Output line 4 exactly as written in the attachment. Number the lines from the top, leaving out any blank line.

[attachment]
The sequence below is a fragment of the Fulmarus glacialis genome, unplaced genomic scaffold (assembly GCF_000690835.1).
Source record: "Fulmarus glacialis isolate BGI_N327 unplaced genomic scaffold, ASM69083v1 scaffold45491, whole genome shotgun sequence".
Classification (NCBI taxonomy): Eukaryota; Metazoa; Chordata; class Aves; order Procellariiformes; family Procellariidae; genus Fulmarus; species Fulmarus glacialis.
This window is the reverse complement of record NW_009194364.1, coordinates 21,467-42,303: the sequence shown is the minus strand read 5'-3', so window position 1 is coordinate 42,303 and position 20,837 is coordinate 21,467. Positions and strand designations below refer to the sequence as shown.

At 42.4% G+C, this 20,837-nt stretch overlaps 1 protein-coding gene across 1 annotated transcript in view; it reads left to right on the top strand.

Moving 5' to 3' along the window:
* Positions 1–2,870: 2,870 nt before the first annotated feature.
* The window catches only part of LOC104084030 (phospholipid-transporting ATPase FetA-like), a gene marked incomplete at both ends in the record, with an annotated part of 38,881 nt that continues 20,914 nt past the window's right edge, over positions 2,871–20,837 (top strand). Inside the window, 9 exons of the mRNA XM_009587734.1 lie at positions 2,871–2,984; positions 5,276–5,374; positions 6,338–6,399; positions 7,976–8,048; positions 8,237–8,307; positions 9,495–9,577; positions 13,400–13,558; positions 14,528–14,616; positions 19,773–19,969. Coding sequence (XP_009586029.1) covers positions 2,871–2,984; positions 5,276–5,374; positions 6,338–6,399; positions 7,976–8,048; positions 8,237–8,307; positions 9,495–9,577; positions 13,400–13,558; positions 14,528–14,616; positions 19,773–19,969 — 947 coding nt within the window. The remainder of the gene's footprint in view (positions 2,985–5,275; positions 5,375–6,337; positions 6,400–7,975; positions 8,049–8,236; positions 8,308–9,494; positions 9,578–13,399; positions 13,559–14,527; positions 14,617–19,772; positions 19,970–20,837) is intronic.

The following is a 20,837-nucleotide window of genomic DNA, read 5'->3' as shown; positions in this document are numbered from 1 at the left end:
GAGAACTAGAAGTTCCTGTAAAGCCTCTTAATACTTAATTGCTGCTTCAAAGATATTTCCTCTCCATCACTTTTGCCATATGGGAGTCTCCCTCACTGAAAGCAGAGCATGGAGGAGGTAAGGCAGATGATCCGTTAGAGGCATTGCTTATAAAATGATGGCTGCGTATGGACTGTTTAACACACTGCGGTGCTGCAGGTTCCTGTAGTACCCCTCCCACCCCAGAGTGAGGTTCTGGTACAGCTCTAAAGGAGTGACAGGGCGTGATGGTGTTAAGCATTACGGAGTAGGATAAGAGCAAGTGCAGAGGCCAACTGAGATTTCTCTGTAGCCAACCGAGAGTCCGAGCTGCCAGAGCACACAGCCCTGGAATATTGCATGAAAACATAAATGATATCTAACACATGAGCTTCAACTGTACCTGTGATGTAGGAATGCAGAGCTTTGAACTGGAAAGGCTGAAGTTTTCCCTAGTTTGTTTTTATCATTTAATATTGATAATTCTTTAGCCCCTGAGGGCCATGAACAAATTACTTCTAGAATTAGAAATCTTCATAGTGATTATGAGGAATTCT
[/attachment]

This window is the reverse complement of record NW_009194364.1, coordinates 21,467-42,303: the sequence shown is the minus strand read 5'-3', so window position 1 is coordinate 42,303 and position 20,837 is coordinate 21,467. Positions and strand designations below refer to the sequence as shown.